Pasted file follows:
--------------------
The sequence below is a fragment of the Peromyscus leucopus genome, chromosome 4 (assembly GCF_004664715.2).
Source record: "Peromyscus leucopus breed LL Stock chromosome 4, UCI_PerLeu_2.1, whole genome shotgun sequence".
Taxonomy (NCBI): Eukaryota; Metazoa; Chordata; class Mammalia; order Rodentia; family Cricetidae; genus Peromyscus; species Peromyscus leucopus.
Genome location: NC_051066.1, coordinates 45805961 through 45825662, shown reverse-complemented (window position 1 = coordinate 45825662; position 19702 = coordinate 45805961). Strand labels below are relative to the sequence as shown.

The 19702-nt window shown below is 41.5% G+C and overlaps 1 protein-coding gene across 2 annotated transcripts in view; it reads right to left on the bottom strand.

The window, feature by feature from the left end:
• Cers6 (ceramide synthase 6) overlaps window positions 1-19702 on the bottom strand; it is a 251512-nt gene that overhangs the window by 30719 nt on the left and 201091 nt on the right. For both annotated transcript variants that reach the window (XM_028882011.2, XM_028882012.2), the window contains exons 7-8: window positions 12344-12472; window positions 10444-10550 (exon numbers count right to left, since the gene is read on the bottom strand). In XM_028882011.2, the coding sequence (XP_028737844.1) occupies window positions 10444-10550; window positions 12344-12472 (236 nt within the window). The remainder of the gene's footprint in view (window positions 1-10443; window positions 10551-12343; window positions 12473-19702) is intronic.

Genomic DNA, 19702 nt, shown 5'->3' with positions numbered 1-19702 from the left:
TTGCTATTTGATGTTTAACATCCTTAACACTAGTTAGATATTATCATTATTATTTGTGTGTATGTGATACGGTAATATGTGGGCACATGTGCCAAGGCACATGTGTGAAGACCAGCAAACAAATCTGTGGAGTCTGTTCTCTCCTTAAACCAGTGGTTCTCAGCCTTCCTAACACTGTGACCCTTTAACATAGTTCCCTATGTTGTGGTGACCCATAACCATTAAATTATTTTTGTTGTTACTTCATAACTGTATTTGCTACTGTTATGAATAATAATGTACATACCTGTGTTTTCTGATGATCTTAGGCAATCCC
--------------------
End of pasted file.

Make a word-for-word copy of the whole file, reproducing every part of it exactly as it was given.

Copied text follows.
The sequence below is a fragment of the Peromyscus leucopus genome, chromosome 4 (assembly GCF_004664715.2).
Source record: "Peromyscus leucopus breed LL Stock chromosome 4, UCI_PerLeu_2.1, whole genome shotgun sequence".
Taxonomy (NCBI): Eukaryota; Metazoa; Chordata; class Mammalia; order Rodentia; family Cricetidae; genus Peromyscus; species Peromyscus leucopus.
Genome location: NC_051066.1, coordinates 45805961 through 45825662, shown reverse-complemented (window position 1 = coordinate 45825662; position 19702 = coordinate 45805961). Strand labels below are relative to the sequence as shown.

The 19702-nt window shown below is 41.5% G+C and overlaps 1 protein-coding gene across 2 annotated transcripts in view; it reads right to left on the bottom strand.

The window, feature by feature from the left end:
• Cers6 (ceramide synthase 6) overlaps window positions 1-19702 on the bottom strand; it is a 251512-nt gene that overhangs the window by 30719 nt on the left and 201091 nt on the right. For both annotated transcript variants that reach the window (XM_028882011.2, XM_028882012.2), the window contains exons 7-8: window positions 12344-12472; window positions 10444-10550 (exon numbers count right to left, since the gene is read on the bottom strand). In XM_028882011.2, the coding sequence (XP_028737844.1) occupies window positions 10444-10550; window positions 12344-12472 (236 nt within the window). The remainder of the gene's footprint in view (window positions 1-10443; window positions 10551-12343; window positions 12473-19702) is intronic.

Genomic DNA, 19702 nt, shown 5'->3' with positions numbered 1-19702 from the left:
TTGCTATTTGATGTTTAACATCCTTAACACTAGTTAGATATTATCATTATTATTTGTGTGTATGTGATACGGTAATATGTGGGCACATGTGCCAAGGCACATGTGTGAAGACCAGCAAACAAATCTGTGGAGTCTGTTCTCTCCTTAAACCAGTGGTTCTCAGCCTTCCTAACACTGTGACCCTTTAACATAGTTCCCTATGTTGTGGTGACCCATAACCATTAAATTATTTTTGTTGTTACTTCATAACTGTATTTGCTACTGTTATGAATAATAATGTACATACCTGTGTTTTCTGATGATCTTAGGCAATCCC